After looking at the progression of player classes from U17 to U20 to the senior team, it’s time to invert the analysis and track the experience of those who ultimately made a World Cup squad.
Here are the rosters from the past six World Cups, with each player’s involvement at the youth international level noted. Players are color-coded if they made a U17 or U20 World Cup roster. Any players who did not play in a Youth World Cup are shaded grey.
The number of Youth World Cup vets increased from six players in 1994 to a whopping 16 players in 2006. (Tab Ramos and Hugo Perez are shaded in white, as both played at the 1983 U20 tournament.) The 2006 roster also featured the most participation from a single class, with four players each from the 1999 team (Tim Howard; Steve Cherundolo; Carlos Bocanegra; Chris Albright) and the 2001 team (Landon Donovan; DaMarcus Beasley; Oguchi Onyewu; Bobby Convey).The 2010 and 2014 rosters hint at an equilibrium: half of the team did not play in a Youth World Cup. This is yet another data point that reinforces why it’s so important to foster an environment that develops all players aged 17 to 22. The 20 best 17-year-olds are not automatically the 20 best professionals.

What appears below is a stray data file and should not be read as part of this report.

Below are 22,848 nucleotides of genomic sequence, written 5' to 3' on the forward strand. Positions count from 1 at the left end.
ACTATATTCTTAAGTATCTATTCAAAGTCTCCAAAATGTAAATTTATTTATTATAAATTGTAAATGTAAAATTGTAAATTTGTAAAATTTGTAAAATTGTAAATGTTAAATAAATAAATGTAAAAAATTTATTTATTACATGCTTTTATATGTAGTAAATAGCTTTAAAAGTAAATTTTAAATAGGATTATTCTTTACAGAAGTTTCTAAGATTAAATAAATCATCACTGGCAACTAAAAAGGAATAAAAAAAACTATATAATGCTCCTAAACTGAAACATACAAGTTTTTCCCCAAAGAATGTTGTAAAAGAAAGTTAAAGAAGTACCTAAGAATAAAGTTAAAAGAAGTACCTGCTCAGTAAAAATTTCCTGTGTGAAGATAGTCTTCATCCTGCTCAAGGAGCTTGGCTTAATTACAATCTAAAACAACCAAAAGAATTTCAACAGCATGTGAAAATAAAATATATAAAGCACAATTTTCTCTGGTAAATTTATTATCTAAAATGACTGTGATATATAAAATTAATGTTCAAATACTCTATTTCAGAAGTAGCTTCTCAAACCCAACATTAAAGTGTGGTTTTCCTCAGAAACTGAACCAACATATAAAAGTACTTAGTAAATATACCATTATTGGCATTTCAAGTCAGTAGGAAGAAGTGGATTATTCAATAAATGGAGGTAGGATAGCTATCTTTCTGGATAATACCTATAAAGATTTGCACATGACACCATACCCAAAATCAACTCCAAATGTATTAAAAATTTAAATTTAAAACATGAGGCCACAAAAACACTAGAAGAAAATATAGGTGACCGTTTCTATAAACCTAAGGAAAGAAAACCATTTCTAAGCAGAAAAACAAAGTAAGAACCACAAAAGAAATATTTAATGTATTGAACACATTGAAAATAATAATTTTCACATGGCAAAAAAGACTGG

For years, college soccer provided that environment, but its influence on a World Cup roster is less prevalent than before. Here is the same chart, with the years of college soccer added underneath each player. I’ve also included the 1990 roster.
For the kids in Italy in 1990, it was an aberration to play anything less than 4 years of college. In 1994, Frank Klopas set a precedent as the first US World Cup player who turned pro immediately out of high school. Perez, Earnie Stewart, Tom Dooley, and Fernando Clavijo joined Klopas as the former teen pros, but Klopas was the only one to do so from an American high school.
In 2002, John O’Brien, Beasley, and Donovan personified the potential of new (to the US) development paths from high school. O’Brien signed with Ajax, Beasley joined the IMG academy, and Donovan experienced both IMG and time with Bayer Leverkusen.
These three, all outstanding contributors to the national team, heralded a shift in player development. The 2006 roster featured Tim Howard, Bobby Convey, and Eddie Johnson, all former P-40 / Generation Adidas players who replicated Beasley’s path. Michael Bradley and Jozy Altidore did the same to reach the 2010 roster, while Jonathan Spector (England), Jose Torres (Mexico) and Herculez Gomez (Mexico) ventured abroad. The 2014 team had 12 players without college experience, though this number is inflated by players who were raised abroad.
What’s clearly in decline is the 4-year college player. The 2014 roster only included Matt Besler, Alejandro Bedoya, Chris Wondolowski, Geoff Cameron, and Gyasi Zardes. College soccer will still matter in the foreseeable future, particularly because there are more than 20,000 players in college soccer, roughly 10 times the number of Development Academy players. However, with more domestic professional opportunities and increased global scouting among international teams, our future World Cup players will likely spend their teen years as a pro.